Steve Molitz of Particle Talks About Revving Up for Their Next Tour

Karin McLaughlin
By Karin McLaughlin / October 18, 2018
Particle Accelerator Tour (Particle (Photo Credit: Particle)

​Karin McLaughlin:  Okay, without any further ado, we can get right into it. Now Particle itself has been around for quite a while, but it's gone through some changes. So can you give us a really brief overview of, for anyone who's not familiar with the band and the changes, the changes I guess, in personnel that you guys have gone in and out of and just an overview of the history of Particle as far as a band and the people involved with it?

Particle (Courtesy: Particle)
Particle (Courtesy: Particle)

​Steve Molitz: Sure, so Particle started in Los Angeles in 2000, and we've been touring consistently ever since. There were a number of years between that and now when we were on a sort of ​on an unspoken, semi-hiatus while band members were experimenting with different things in life and the music business.  I was keeping busy touring with guys like Phil Lesh from the Grateful Dead, Robby Krieger from The Doors, Rich Robinson from the Black Crowes and got really involved in scoring video games.  Actually, a few recent highlights there would be NBA playgrounds, or World War, the current game I'm working on.  So life sort of takes it twists and turns.  There were some lineup changes, but I wouldn't really want to bore you with the details of all the personnel. The best thing I can really say is that ​we really have the right guys now and when this current lineup came together, I could just feel in my bones that this was the lineup to really revitalize the band and record a new album and really start touring again, and going big, and I just couldn't be happier. We are in this Goldilocks zone right now, where it's what a band should be, you know, we're all just great friends, on and off stage, we really have each other's backs and support each other as people creatively.  So there's just a lot of freedom and trust and that is really beneficial, if not necessary, when you're playing improvisational music. We're really looking forward to this upcoming tour.   We have the sort of the relationships as a foundation, and then we get to kind of explore that through the medium of the music, so it's a cool thing​!  I think fans will be able to tell when they're watching us play, in that we're really in the moment enjoying the material and enjoying playing with each other. There's nothing worse than seeing a band kind of going through the motion or giving a lackluster performance.  We really try to, you know​ kind of go hard​ - blood, sweat and tears every night.  For us, it's not a good show unless we walk off stage ​sweating, you know? (laughs)

KM: Now, this is the type of question that I would normally avoid, just because I feel like it's something that gets asked by every interviewer to every artist in every room, but I feel like you guys are kind of unique in this way.  When people you know, try to describe your sound, it's everything from jam band, progressive rock, jazz fusion, dance​ beats, disco, it kind of​ spans the whole map.  So I want to know who influences you personally, but also the sound as a band as far as music and ​- I have a couple follow up questions if we don't specifically get into what I'm going to ask after but -  just ​where you guys got your influences from especially being from ​California and ​how that certain area ​influenced your sound.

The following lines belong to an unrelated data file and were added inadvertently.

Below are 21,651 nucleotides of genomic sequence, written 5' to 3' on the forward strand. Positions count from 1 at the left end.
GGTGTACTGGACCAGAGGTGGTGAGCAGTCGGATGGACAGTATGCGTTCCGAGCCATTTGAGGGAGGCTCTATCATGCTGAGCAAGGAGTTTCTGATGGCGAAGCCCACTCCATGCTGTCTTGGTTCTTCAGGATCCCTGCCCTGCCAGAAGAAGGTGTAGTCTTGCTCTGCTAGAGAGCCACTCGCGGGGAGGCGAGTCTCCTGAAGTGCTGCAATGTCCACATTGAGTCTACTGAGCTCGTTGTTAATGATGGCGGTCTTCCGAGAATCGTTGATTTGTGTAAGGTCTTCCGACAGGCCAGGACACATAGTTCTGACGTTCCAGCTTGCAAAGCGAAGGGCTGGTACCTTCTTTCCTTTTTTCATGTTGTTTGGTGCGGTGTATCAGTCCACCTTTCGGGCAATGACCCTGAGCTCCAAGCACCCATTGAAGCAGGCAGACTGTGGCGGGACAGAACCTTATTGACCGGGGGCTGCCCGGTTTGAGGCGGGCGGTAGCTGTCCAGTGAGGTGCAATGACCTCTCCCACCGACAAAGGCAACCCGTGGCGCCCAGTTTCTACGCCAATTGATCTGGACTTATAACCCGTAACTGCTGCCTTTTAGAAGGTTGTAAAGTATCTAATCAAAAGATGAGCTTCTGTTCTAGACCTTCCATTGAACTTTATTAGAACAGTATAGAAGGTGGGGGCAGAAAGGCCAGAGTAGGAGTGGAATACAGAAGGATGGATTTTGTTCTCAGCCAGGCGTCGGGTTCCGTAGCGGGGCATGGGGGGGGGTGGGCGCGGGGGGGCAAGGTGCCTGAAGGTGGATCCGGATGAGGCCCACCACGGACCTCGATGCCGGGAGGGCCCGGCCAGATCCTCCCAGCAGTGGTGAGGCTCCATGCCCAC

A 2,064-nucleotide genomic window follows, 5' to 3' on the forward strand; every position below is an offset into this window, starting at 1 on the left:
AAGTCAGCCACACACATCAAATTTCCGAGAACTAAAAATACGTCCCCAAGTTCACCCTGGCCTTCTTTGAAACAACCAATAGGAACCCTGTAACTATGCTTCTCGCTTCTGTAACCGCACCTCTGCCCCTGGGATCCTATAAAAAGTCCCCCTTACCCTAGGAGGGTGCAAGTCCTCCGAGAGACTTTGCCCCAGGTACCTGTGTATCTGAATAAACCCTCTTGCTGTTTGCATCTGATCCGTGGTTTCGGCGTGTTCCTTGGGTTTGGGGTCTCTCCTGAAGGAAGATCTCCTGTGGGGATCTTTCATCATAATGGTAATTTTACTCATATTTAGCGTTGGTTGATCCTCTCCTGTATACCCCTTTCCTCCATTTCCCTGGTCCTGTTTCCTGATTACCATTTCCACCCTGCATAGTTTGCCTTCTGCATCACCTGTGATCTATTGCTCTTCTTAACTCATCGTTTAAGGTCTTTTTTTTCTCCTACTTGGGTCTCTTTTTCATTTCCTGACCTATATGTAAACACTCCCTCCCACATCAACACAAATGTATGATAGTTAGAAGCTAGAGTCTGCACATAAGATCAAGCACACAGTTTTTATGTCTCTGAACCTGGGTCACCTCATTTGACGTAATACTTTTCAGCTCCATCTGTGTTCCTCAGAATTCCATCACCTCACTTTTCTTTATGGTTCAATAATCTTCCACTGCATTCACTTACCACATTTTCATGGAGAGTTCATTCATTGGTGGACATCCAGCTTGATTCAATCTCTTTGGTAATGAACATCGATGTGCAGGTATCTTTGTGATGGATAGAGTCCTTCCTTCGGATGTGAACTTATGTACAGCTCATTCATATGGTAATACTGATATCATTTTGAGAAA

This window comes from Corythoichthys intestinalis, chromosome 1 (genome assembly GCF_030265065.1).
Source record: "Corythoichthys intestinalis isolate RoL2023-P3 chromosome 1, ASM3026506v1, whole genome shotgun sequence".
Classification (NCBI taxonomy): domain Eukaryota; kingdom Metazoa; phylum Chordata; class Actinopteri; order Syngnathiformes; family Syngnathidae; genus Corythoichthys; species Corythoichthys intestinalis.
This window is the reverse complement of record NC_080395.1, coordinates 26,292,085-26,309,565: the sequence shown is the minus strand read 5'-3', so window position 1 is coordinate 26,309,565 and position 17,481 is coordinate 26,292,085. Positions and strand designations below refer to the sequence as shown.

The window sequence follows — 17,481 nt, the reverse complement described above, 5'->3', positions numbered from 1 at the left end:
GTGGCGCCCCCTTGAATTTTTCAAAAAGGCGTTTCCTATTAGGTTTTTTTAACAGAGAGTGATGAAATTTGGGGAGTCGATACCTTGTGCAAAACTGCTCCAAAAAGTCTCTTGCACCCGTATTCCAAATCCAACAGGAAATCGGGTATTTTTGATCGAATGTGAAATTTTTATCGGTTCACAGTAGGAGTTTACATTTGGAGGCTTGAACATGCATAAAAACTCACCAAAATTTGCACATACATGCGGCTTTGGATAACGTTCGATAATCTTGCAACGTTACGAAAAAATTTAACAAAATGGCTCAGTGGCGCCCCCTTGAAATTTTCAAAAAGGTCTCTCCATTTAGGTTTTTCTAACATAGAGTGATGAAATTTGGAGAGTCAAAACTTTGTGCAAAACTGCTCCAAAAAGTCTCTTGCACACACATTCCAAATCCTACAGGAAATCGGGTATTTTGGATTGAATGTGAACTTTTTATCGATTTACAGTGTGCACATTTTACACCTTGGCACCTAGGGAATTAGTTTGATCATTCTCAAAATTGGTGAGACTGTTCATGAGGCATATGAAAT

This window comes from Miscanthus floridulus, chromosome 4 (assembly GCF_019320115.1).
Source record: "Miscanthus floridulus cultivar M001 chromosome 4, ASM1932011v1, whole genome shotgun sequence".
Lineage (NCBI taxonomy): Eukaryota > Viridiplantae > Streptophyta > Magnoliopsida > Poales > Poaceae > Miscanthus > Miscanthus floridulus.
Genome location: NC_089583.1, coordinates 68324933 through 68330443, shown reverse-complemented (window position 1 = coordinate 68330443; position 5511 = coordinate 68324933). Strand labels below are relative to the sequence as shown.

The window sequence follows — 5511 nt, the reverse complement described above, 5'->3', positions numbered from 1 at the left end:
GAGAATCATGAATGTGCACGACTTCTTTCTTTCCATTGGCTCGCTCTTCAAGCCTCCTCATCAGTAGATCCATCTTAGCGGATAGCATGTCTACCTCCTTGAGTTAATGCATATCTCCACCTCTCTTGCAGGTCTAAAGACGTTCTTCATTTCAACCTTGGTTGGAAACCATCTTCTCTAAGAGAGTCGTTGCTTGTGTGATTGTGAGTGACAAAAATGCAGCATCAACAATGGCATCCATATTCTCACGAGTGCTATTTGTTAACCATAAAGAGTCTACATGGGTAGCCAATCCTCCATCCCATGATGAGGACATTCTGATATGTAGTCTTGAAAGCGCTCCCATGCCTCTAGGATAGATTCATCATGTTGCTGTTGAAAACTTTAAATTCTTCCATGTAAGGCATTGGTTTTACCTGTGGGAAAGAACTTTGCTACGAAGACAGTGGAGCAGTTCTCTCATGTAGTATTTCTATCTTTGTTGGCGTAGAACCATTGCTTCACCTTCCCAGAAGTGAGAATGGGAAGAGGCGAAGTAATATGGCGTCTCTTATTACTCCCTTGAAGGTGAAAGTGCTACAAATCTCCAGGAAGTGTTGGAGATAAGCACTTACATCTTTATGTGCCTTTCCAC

Particle Live (Courtesy: Particle)
Particle Live (Courtesy: Particle)

​SM: Okay, well I'll start with the second part first.  In the early days, being from Los Angeles definitely influenced our sound because we were in a really urban environment, so the energy of the city got into our early songwriting.  All of that b​uzz and the frequency, you know the the pace of a big urban center definitely worked its way in.  Maybe that ​meant faster tempos or louder solos or that we were taking​ a very high energy approach to our music as opposed to a band who maybe w​as up in the mountains in Colorado and​ found themselves playing sort of more relaxed or groovy​ tunes. ​ So I think in the early days our environment definitely helped shape our sound.  As far as influences, ​we're really all over the place and I think that's part of what helps ​us have a unique sound because we're not all influenced by the same handful of bands.  The drummer may be dropping some real heavy rhythms that are inspired by Rush or Tool or Metallica and I may be playing some lead synthesizer lines that are inspired by players like Bernie Worrell ​or the kind of stuff you here on the West Coast gangsta rap songs from the nineties. ​ So suddenly, now you have this gangster rap, Metallica ​mashup, you know, and it's an unspoken thing.  We never talked about it and say, 'How can we sound like that?' we just sort of each play ​what's in our hearts and we have enough overlap within our influences that we create a very unique sound.  Then there are obviously the things that we all love and we put on when we're cruising down the road and rock out to together.  It really does span from hard rock and metal to sort of more EDM and electronic ​grooves, rap, and hip hop - we're all over the place.

KM: Metallica/hip-hop sounds pretty dreamy to me! (laughs)